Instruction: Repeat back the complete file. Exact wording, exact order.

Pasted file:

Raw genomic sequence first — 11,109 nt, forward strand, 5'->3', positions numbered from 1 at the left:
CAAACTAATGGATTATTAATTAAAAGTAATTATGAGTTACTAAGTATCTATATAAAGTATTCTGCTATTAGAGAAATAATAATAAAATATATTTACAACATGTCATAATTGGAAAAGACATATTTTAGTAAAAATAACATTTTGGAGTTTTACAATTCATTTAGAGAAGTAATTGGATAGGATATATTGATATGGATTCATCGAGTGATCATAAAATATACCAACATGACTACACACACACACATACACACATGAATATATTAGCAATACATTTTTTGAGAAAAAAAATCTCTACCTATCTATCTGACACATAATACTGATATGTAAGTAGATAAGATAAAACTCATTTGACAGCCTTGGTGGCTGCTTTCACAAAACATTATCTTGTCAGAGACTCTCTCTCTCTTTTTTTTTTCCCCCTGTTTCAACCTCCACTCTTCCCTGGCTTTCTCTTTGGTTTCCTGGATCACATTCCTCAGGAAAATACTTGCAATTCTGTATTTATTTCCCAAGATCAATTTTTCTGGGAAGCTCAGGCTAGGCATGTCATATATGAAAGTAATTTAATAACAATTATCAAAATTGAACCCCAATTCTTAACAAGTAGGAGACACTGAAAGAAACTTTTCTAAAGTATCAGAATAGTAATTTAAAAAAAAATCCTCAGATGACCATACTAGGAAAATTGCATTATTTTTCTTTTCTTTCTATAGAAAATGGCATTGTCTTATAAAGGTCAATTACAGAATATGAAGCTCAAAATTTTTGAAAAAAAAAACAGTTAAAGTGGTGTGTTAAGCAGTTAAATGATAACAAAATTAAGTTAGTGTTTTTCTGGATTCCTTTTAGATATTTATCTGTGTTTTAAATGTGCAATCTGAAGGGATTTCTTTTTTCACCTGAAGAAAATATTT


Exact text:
Raw genomic sequence first — 11,109 nt, forward strand, 5'->3', positions numbered from 1 at the left:
CAAACTAATGGATTATTAATTAAAAGTAATTATGAGTTACTAAGTATCTATATAAAGTATTCTGCTATTAGAGAAATAATAATAAAATATATTTACAACATGTCATAATTGGAAAAGACATATTTTAGTAAAAATAACATTTTGGAGTTTTACAATTCATTTAGAGAAGTAATTGGATAGGATATATTGATATGGATTCATCGAGTGATCATAAAATATACCAACATGACTACACACACACACATACACACATGAATATATTAGCAATACATTTTTTGAGAAAAAAAATCTCTACCTATCTATCTGACACATAATACTGATATGTAAGTAGATAAGATAAAACTCATTTGACAGCCTTGGTGGCTGCTTTCACAAAACATTATCTTGTCAGAGACTCTCTCTCTCTTTTTTTTTTCCCCCTGTTTCAACCTCCACTCTTCCCTGGCTTTCTCTTTGGTTTCCTGGATCACATTCCTCAGGAAAATACTTGCAATTCTGTATTTATTTCCCAAGATCAATTTTTCTGGGAAGCTCAGGCTAGGCATGTCATATATGAAAGTAATTTAATAACAATTATCAAAATTGAACCCCAATTCTTAACAAGTAGGAGACACTGAAAGAAACTTTTCTAAAGTATCAGAATAGTAATTTAAAAAAAAATCCTCAGATGACCATACTAGGAAAATTGCATTATTTTTCTTTTCTTTCTATAGAAAATGGCATTGTCTTATAAAGGTCAATTACAGAATATGAAGCTCAAAATTTTTGAAAAAAAAAACAGTTAAAGTGGTGTGTTAAGCAGTTAAATGATAACAAAATTAAGTTAGTGTTTTTCTGGATTCCTTTTAGATATTTATCTGTGTTTTAAATGTGCAATCTGAAGGGATTTCTTTTTTCACCTGAAGAAAATATTT